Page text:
A group of 11 heads of state and government have urged the Taliban, in a joint call, to respect the rights of Afghan women and girls and to prevent acts of violence against them. “Men and women are equal and our rights are inalienable and unquestionable,” emphasize the policies in their manifesto.
The initiative, which came from the President of Slovakia, Zuzana Caputová and the Prime Minister of Iceland, Katrin Jakobsdóttir, urges the international community to carefully monitor the situation and monitor the rights of the most vulnerable people in Afghanistan, after On August 15, the Taliban seized power.
Unlike other appeals made by women to the international community, this one is aimed directly at the Islamist militias that already control the country.
“We are deeply concerned by current events in Afghanistan, including multiple reports of violations of the rights of girls and women in many parts of the country,” the policies state.
“We call on current and future rulers in Afghanistan to respect the rights of women and girls and refrain from any action that restricts their rights in areas such as employment, education, access to health care, culture or public positions ”, ask the presidents in the text signed, among others, by the Prime Minister of New Zealand, Jacinda Ardern.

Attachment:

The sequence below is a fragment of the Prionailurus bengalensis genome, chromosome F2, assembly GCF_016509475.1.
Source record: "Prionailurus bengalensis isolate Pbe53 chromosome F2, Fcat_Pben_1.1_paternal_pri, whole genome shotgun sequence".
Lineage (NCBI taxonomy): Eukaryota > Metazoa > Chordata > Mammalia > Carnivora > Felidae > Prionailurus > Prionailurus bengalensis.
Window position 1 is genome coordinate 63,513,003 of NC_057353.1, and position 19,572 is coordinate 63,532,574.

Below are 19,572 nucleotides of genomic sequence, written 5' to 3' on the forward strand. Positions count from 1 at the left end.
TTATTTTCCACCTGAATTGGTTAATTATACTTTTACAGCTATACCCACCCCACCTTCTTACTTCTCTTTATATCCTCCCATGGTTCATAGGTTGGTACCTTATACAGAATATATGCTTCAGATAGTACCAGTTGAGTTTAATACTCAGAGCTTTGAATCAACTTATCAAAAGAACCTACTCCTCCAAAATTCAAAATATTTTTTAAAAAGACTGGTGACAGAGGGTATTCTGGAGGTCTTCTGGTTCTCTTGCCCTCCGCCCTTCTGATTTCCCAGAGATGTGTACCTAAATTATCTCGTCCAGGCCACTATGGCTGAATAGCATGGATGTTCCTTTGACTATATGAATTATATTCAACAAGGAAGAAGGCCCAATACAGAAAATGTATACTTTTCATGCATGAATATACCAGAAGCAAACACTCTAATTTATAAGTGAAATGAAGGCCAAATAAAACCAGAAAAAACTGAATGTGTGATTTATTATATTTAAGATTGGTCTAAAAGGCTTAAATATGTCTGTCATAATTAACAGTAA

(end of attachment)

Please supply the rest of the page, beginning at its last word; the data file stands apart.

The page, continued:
The leaders insist on another message for the Taliban that there is no violence against women. “We strongly urge the Afghan authorities to prevent all forms of violence against women or girls.”
The eleven policies emphasize that, regardless of the differences that may exist, “men and women are equal and our rights are inalienable and unquestionable.” They also promise Afghan women and girls that they will closely follow developments in their country, that they will listen to their voices and continue to support their rights and opportunities.
In addition to the Slovak and Icelandic representatives, the President of Greece, Katerina Sakelaropulu; the Prime Ministers of Denmark, Mette Frederiksen; from Estonia, Kaja Kallas; from Lithuania, Ingrida Simonyté; from Finland, Sanna Marin; from Norway, Erna Solberg, as well as the presidents of Georgia, Salome Zourabichvili and Moldova, Maia Sandu.
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